Equal playing field

The key to attracting a wider female demographic to whisky lies in treating women as equals to men, rather than trying to syphon them off into a subgroup. “Over the years, I’ve observed just about every distillery attempt to create packaging, sweeter flavours and marketing slogans to target women and fail miserably, because they didn’t respect their palates. Women crave complicated flavours far more than a marketing ploy,” says Fred Minnick, author of Whiskey Women, citing Maker’s Mark bourbon as being way ahead of the curve in bringing women into the whiskey conversation. 

There are rewards to be reaped for brands that successfully engage with women in an authentic and unpatronising way. “For the most part female whisky drinkers represent significant untapped potential,” points out OurWhisky founder Becky Paskin. “To change the narrative brands need to include women in marketing campaigns, either on their own or alongside men. Depict female drinkers enjoying a range of serves, both neat and in cocktails, and highlight the women actually making the whisky. Forget marketing gimmicks, sweet whisky and pink labels – visibility is the key to unlocking a female audience,” she says. 

The Nightcap

Glenmorangie’s 2020 advertising campaign

Smashing stereotypes 

Having long been associated with middle-aged, tweed-clad men, such seismic change won’t come overnight. “Whisky was pedalled for so long as a ‘man’s drink’, so reversing that messaging and breaking down those stereotypes is going to take time,” says Melita Kiely, editor of The Spirits Business magazine. “The issue doesn’t lie with women being uninterested in whisky, it’s in the marketing and messaging that has excluded them.” Kiely cites Glenmorangie’s colourful 2020 campaign created in partnership with fashion photographer Miles Aldridge and agency DDB Paris as “a welcome shake-up of traditional whisky marketing”, with its bold visuals and focus on flavour.  

Lascelles feels more women might be tempted to try whisky if the packaging was more appealing, the glassware more glamorous and whisky bars were more welcoming places. “What I’m longing to see is more contemporary, imaginative packaging, and more whisky bars embracing buildings flooded with natural light and getting away from fireplaces and tweed,” she says. There’s also huge untapped potential in creating an occasion around the Highball. “The ritual around the Highball serve, which is exquisite in its simplicity, can be a beautiful collective experience that offers a fresh take on whisky,” she says, name-checking organic Highlands distillery Nc’Nean, run by Annabel Thomas, as a single malt brand that’s helping to introduce whisky to a wider audience.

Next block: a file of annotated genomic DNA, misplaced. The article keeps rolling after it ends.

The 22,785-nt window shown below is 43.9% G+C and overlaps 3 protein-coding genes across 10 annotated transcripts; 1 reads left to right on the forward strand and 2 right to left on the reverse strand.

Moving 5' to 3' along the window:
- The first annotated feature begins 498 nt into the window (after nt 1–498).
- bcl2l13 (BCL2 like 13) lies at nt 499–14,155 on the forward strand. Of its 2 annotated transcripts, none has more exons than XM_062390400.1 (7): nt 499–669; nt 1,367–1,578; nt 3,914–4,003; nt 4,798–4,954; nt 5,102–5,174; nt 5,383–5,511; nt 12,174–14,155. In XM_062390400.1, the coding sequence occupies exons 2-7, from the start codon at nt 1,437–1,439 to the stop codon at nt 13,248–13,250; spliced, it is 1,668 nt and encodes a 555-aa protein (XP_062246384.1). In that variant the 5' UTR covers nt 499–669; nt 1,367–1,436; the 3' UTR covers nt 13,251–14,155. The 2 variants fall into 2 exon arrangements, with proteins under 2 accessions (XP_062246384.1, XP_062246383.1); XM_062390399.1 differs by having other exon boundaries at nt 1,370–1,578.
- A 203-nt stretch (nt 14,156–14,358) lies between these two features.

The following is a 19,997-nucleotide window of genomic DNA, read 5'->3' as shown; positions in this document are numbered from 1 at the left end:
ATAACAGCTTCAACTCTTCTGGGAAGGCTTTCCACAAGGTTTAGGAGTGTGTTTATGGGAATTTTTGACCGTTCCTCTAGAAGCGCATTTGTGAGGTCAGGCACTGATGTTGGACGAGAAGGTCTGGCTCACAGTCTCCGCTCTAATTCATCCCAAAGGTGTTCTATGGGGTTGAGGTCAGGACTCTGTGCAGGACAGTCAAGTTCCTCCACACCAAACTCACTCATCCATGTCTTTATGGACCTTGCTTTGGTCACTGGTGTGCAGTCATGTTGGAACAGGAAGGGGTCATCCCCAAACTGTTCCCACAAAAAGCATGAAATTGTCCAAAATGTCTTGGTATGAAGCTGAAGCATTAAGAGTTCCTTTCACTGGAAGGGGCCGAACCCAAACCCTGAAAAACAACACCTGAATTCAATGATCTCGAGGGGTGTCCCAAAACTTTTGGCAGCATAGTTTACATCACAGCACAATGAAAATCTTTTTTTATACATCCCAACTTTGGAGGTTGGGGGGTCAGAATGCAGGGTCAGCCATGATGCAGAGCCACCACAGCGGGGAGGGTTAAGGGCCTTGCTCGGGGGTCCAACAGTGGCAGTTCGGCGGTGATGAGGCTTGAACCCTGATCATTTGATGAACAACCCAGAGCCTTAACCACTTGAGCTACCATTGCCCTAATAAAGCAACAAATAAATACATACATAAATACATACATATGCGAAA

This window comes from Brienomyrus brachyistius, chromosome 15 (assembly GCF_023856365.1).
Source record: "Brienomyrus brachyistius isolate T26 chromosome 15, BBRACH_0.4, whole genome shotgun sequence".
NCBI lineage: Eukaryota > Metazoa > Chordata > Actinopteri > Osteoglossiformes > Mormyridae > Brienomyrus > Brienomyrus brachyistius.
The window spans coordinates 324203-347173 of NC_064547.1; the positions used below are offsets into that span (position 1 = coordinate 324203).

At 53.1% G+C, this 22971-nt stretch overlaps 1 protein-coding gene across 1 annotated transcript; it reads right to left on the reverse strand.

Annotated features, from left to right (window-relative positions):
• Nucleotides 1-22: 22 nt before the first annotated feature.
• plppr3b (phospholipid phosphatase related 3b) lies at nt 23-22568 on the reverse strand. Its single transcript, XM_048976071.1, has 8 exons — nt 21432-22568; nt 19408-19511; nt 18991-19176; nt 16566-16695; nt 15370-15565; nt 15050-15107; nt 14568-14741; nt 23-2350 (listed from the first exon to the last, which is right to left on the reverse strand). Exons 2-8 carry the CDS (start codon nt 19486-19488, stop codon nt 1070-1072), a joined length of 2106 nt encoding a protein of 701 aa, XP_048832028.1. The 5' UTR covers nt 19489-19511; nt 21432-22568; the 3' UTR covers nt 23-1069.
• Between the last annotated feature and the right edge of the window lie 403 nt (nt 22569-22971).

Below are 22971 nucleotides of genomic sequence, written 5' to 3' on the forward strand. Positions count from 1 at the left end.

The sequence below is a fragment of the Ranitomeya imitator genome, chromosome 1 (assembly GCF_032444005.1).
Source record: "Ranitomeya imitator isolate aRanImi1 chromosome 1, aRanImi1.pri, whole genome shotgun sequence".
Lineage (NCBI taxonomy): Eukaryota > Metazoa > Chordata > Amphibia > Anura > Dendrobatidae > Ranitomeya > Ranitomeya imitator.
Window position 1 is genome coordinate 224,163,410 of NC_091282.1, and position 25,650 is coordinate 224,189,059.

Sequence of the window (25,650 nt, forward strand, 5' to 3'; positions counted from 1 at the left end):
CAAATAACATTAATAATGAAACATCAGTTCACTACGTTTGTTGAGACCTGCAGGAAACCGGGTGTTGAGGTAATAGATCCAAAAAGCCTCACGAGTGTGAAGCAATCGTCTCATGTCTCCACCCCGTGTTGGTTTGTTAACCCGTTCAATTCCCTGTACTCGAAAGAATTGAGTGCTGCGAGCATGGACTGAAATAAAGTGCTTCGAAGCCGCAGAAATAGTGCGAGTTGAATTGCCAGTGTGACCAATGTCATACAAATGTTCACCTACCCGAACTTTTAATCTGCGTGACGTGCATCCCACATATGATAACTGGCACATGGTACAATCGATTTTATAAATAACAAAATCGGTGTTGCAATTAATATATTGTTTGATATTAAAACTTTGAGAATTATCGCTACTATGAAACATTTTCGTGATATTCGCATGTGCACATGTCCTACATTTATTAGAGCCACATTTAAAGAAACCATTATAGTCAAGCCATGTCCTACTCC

For Thomas, the best way to reach a broader audience is to see that diversity reflected within your own company. “I don’t think whisky should be marketed to women. It should be marketed in an inclusive, diverse way to a whole range of adults. Don’t concentrate on Father’s Day but leave out Mother’s Day, don’t only partner with male-focused brands, and don’t assume that your consumers want to drink your product neat,” she says. 

Louise Higgins, Bacardi’s VP of marketing for Western Europe, agrees that whisky brands should be inclusive in their advertising approach, honing in on consumer behaviours rather than going down a gender-specific route. “Whisky is for everyone and the way we market this wonderful spirit should reflect that. Marketing today is so much more sophisticated than it used to be. We can reach the target consumer according to occasion and mindset,” she says. 

Annabel Thomas

Annabel Thomas from Nc’Nean

How to sell whisky to women

Old habits die hard, and it will take the whisky industry a while to adjust its marketing messages to be more reflective of its increasingly diverse legion of fans. In order to meaningfully engage with its growing base of female drinkers, visibility is key – women need to be authentically represented rather than lazily stereotyped. It’s a problem that needs to be addressed, and solved, from within, which is becoming easier as more women take the top jobs at distilleries and on the boards of drinks giants and advertising agencies. 

Representation, from the boardroom to the billboard to the bar, helps, but there’s still a long way to go, as Sherry points out: “For brands to recruit more women drinkers, they need to go way beyond advertising. This is about challenging bias in recruitment, adopting progressive policies and championing inclusion beyond the gender binary.” Rather than releasing a rose-scented whisky in pink packaging, brands need to treat women as discerning equals and include them in the conversation. “Fundamentally, women are interested in the same things that men are interested in – the quality of the product, how it’s made and the ethos of the company,” says Thomas. The whisky category doesn’t need to be dumbed down, it needs to be opened up.